Sinusitis is inflammation in the tissue that lines your paranasal sinuses. Swelling, caused by the inflammation, can block your air pathways and prevent air from traveling through your sinuses.

There are multiple types of Sinusitis, including:

  • Acute Sinusitis

    A single occurrence of sinusitis is called acute sinusitis. Acute sinusitis is a sinus infection that lasts from around 7-14 days, or less than 4 weeks. They typically resolve before reaching three weeks.

  • Recurrent Acute Sinusitis

    Having four or more sinus infections in one year is called recurrent acute sinusitis.

    Have you had four or more sinus infections in a single year? When sinus infections appear repeatedly, recurrent acute sinusitis may be the issue you're facing.

    While medication can bring temporary relief, it is not a long-term solution as sinus infections will continue to return until the drainage problem is corrected.

  • Chronic Sinusitis

    Are you suffering from the same sinus infection week after week? When a single sinus infection lasts longer than 12 weeks, chronic sinusitis is present. Similar to recurrent acute sinusitis, a long-term treatment solution is recommended to resolve the disease and provide long-term relief.

  • Allergic Sinusitis

    Your allergies can cause a form of sinusitis. Allergic sinusitis is a sinus infection that is triggered by allergens. From pet dander to mold, what you’re allergic to can cause the inflammation in your sinuses that can lead to sinusitis. One form of long-term treatment for allergic sinusitis is immunotherapy, which you can learn more about here.

  • Pansinusitis

    When your paranasal sinuses are inflamed, sinusitis is the result. Sinusitis can be troublesome to your life and health, costing you money, making work difficult, and more. A severe form of sinusitis is pansinusitis, which occurs when ALL of your paranasal sinuses are obstructed.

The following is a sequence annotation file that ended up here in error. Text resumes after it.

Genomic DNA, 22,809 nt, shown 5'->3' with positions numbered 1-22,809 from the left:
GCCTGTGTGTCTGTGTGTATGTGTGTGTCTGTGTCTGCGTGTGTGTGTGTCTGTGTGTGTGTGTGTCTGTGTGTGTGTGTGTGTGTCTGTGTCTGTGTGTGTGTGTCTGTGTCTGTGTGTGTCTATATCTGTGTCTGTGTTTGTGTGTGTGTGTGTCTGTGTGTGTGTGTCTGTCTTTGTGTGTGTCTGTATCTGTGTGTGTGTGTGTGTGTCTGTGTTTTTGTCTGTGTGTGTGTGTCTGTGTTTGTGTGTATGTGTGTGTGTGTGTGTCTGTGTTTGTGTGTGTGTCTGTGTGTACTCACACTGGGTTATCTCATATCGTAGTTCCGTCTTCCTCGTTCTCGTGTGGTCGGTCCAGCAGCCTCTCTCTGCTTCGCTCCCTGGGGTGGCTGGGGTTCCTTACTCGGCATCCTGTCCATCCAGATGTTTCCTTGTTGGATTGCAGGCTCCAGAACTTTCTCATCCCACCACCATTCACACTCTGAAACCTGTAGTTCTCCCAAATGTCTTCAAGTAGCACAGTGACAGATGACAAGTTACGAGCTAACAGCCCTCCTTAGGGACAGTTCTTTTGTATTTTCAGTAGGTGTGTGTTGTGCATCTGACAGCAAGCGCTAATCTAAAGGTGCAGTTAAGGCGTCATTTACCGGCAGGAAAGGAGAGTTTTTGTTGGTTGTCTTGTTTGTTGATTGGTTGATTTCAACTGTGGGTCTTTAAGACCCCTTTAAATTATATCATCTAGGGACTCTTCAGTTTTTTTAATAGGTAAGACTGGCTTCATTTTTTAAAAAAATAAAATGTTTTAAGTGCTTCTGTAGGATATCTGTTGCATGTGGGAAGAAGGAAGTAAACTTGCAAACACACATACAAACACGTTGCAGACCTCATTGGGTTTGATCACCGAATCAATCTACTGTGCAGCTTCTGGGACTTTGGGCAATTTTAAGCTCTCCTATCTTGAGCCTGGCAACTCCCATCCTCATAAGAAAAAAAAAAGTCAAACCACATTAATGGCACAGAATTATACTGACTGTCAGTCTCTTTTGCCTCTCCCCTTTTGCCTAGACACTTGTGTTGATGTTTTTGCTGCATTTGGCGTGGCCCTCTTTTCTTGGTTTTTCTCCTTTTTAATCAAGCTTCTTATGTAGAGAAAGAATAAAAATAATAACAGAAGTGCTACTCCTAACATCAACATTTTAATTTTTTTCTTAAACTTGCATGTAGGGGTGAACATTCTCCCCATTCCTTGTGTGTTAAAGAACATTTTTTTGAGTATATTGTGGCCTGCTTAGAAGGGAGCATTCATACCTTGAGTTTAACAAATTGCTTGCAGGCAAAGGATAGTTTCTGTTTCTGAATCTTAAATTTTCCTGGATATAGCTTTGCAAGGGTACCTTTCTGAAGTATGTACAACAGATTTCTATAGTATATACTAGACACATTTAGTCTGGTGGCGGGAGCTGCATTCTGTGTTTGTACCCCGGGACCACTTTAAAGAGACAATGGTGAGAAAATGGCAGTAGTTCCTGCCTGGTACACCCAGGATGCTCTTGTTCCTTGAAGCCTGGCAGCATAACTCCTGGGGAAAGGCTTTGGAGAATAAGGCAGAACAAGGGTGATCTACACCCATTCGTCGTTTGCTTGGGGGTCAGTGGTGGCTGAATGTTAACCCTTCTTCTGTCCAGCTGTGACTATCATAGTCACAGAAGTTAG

Factors Increasing Your Risk of Sinusitis

Previous and current medical conditions may increase your chances of developing chronic sinusitis. If you have any of the following, you may be a greater risk:

  • Allergies
  • Current or past respiratory tract infections. In addition to sinusitis, respiratory tract infections include:

    • Common Cold
    • Tonsillitis
    • Pharyngitis
    • Laryngitis
    • Otitis media
    • Influenza
  • Structural issues in the sinuses
  • A weakened immune system
  • Nasal polyps

    Sinus Infection Symptoms

    In what ways are you suffering from sinusitis?

    Sinusitis symptoms vary based on your body, health, and the cause of your sinusitis. Analyzing your symptoms can provide you and your ENT with important information about your condition. This information can be used to aid in diagnosis and in creating your personalized treatment plan.

    Sinus infection symptoms include the following:

    • Difficulty breathing
    • Fatigue
    • Facial pain and sinus pressure
    • Nasal congestion
    • Loss of your sense of smell
    • Fever
    • Bad breath
    Sinus Infection Symptoms can vary for each person.

    How to Drain Sinuses

    Are you ready to drain your sinuses and experience relief from your sinusitis?

    By clearing your nasal obstruction, you will breathe freely from your nose and allow your body to properly remove toxins and allergens that could otherwise trigger infections and allergic reactions.

    To drain your sinuses and take a break from suffering from your sinusitis, you need to locate the root cause of your sinusitis. Dr. Gilmore can determine this during your appointment at the North Texas Sinusitis Center.

    Endoscopic sinus surgery, is often the recommended path. Surgery can clear a blocked sinus; however, it’s irreversible and removes bone and tissue from your sinuses. Sinus surgery is not your only option.

    Balloon sinuplasty is a minimally-invasive procedure that can remove blockages and restore drainage to your sinuses. This in-office procedure involves inserting a small balloon into the necessary area, inflating the balloon to expand the sinus and clear the air pathway, and then removing the balloon. Patients can experience almost instant relief with recovery time being 24-48 hours. Sinus surgery, on the other hand, can take weeks to recover from fully.

    Learn More About Balloon Sinuplasty

    Sinus sufferers come to North Texas Sinusitis Center from Dallas, Arlington, Fort Worth, Plano, Wichita Falls, and beyond.

    Have you had enough? Want permanent sinus relief?

    Schedule Your Appointment Today!

    References & Resources

    1. 30 million American adults, 12.5%, diagnosed with sinusitis (Centers for Disease Control)